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dc.contributor.authorO Murchadha, Noel
dc.date.accessioned2019-10-14T08:30:46Z
dc.date.available2019-10-14T08:30:46Z
dc.date.issued2018
dc.date.submitted2018en
dc.identifier.citationÓ Murchadha, N., Ó HIfearnáin, T. Converging and diverging stances on target varieties in collateral languages: The ideologies of linguistic variation in Irish and Manx Gaelic, Journal of Multilingual and Multicultural Development, 2018, 39, 5, 458-469en
dc.identifier.otherY
dc.identifier.urihttps://doi.org/10.1080/01434632.2018.1429450
dc.identifier.urihttp://hdl.handle.net/2262/89709
dc.descriptionPUBLISHEDen
dc.description.abstractThis article will argue that language revival movements, particularly those founded in the ethno-nationalist era of the late 19thand early 20thcenturies, retain founding overt beliefs rooted in an ideological commitment to a specific language because of its role as the authentic and legitimate cultural vehicle of a distinct people. Revival is thus the reinstatement of cultural distinctiveness based on traditional language. Revivalists have in the past afforded the language varieties of the remaining traditional native speech communities a high prestige status based on their perceived ethnolinguistic authenticity. However, after more than a century of language maintenance and revivalism, significant linguistic institutionalisation, a strong presence in schooling and new socialisation mechanisms outwith the traditional speech communities,some minoritised languages have regained a degree of their sociolinguistic vitality by the advent of ‘new speakers’ who have no organic relationship with the traditional language community. The ways that these ‘new speakers' and ‘learners' of previously displaced languages negotiate linguistic authenticity and ethno-cultural legitimacy in our contemporary late modern period provide challenges to established value-laden perceptions about language revitalisation and regeneration of traditional speech communities and the long-held belief in the prestige of ‘native’ speech as the target variety. This discussion will draw on data from recent fieldwork among contemporary speakers of Irish and Manx Gaelic in order to analyse both their overt and more hidden beliefs about the utility and legitimacy of traditional and revival speech. It will further argue that ‘traditional’ and ‘new’ speakers do not live parallel sociolinguistic realities in which they are sociolinguistically isolated from one another, but rather that contemporary speakers contest the prestige of both traditional and innovative revival varieties in their language practices and ideologies in a multi-faceted fashion.en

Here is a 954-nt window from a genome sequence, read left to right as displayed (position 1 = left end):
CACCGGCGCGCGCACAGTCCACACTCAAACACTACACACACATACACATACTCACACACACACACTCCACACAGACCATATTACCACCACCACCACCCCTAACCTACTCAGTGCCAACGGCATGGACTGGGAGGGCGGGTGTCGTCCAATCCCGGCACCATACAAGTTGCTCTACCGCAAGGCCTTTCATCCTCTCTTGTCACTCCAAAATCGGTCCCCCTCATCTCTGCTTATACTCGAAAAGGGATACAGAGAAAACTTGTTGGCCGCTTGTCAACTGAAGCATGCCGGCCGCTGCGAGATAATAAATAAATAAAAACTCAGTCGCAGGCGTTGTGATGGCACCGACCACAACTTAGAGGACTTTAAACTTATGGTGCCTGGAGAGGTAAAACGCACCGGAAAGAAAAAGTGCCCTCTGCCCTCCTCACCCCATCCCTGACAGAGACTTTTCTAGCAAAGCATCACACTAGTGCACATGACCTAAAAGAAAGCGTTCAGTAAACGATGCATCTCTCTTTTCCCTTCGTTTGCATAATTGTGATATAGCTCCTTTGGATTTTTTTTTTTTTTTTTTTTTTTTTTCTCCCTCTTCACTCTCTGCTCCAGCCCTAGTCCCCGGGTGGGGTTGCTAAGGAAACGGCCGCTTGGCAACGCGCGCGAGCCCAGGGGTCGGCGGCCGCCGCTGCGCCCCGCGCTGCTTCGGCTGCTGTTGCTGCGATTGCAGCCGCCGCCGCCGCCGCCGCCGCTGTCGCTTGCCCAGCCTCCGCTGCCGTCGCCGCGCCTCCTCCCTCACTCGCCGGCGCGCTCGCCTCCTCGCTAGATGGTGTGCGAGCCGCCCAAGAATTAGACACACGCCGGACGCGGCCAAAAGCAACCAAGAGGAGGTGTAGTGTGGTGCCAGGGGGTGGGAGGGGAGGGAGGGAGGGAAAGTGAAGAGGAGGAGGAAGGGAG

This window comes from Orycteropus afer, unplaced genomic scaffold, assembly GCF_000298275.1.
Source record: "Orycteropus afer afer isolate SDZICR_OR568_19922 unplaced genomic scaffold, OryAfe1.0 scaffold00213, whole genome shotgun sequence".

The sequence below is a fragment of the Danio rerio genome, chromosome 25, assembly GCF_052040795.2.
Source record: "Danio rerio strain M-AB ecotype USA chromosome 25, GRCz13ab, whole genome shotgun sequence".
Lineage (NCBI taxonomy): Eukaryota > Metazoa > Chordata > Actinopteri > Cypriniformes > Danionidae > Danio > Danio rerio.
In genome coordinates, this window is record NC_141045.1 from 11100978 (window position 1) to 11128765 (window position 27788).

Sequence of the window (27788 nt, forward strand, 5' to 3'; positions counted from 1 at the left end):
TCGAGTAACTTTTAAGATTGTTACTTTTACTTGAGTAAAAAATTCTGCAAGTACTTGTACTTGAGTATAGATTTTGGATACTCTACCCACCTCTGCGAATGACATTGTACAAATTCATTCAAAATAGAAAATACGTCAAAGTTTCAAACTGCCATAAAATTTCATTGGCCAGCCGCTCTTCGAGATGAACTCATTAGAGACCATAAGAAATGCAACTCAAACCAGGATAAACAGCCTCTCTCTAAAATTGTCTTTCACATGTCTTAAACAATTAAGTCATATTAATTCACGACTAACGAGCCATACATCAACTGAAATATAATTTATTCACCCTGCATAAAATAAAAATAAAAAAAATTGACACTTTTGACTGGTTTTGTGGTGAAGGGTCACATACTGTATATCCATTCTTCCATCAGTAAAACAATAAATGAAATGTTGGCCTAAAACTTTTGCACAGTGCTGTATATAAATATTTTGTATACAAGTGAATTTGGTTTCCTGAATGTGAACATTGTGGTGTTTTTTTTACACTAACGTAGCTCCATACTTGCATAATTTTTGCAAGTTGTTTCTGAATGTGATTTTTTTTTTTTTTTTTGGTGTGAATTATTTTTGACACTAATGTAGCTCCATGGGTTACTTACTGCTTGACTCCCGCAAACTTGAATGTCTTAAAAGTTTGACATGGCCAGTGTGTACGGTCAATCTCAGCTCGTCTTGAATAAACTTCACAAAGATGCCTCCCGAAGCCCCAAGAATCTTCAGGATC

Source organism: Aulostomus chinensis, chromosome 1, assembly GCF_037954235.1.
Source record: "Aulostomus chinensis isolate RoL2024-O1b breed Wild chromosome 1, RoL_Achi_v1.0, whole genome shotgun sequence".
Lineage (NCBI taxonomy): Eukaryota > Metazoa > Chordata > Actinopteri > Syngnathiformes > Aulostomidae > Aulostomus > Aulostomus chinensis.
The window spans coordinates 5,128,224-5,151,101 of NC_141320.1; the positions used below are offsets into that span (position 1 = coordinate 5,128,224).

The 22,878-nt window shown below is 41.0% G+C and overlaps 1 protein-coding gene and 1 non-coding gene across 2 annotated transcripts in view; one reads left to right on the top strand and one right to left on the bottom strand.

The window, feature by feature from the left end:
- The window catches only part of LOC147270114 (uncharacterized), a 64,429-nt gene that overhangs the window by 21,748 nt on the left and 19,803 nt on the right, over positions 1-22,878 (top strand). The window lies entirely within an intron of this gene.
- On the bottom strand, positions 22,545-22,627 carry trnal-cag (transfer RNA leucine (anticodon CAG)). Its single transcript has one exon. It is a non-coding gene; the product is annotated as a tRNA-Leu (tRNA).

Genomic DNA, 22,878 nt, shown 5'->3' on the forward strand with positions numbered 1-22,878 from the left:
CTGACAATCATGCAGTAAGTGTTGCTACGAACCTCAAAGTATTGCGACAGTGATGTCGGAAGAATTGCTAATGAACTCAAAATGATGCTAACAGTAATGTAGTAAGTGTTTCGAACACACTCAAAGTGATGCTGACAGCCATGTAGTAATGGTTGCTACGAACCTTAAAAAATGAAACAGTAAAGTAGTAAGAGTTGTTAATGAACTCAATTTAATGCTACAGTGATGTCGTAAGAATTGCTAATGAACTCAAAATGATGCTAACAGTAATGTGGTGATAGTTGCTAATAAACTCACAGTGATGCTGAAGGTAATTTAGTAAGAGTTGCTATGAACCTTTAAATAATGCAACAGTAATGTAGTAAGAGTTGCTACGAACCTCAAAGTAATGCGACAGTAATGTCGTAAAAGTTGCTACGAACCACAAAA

dc.language.isoenen
dc.relation.ispartofseriesJournal of Multilingual and Multicultural Development;
dc.rightsYen
dc.subjectLanguage ideologyen
dc.subjectFolk linguisticsen
dc.subjectLinguistic variationen
dc.subjectIrishen
dc.subjectManx Gaelicen
dc.titleConverging and diverging stances on target varieties in collateral languages: The ideologies of linguistic variation in Irish and Manx Gaelicen
dc.typeJournal Articleen
dc.type.supercollectionscholarly_publicationsen
dc.type.supercollectionrefereed_publicationsen
dc.identifier.peoplefinderurlhttp://people.tcd.ie/murchadn
dc.identifier.rssinternalid111321
dc.rights.ecaccessrightsopenAccess
dc.subject.TCDThemeIdentities in Transformationen
dc.subject.TCDTagApplied Linguisticsen
dc.subject.TCDTagCeltic Linguisticsen
dc.subject.TCDTagFolk Linguisticsen
dc.subject.TCDTagLINGUISTICSen
dc.subject.TCDTagSOCIOLINGUISTICSen


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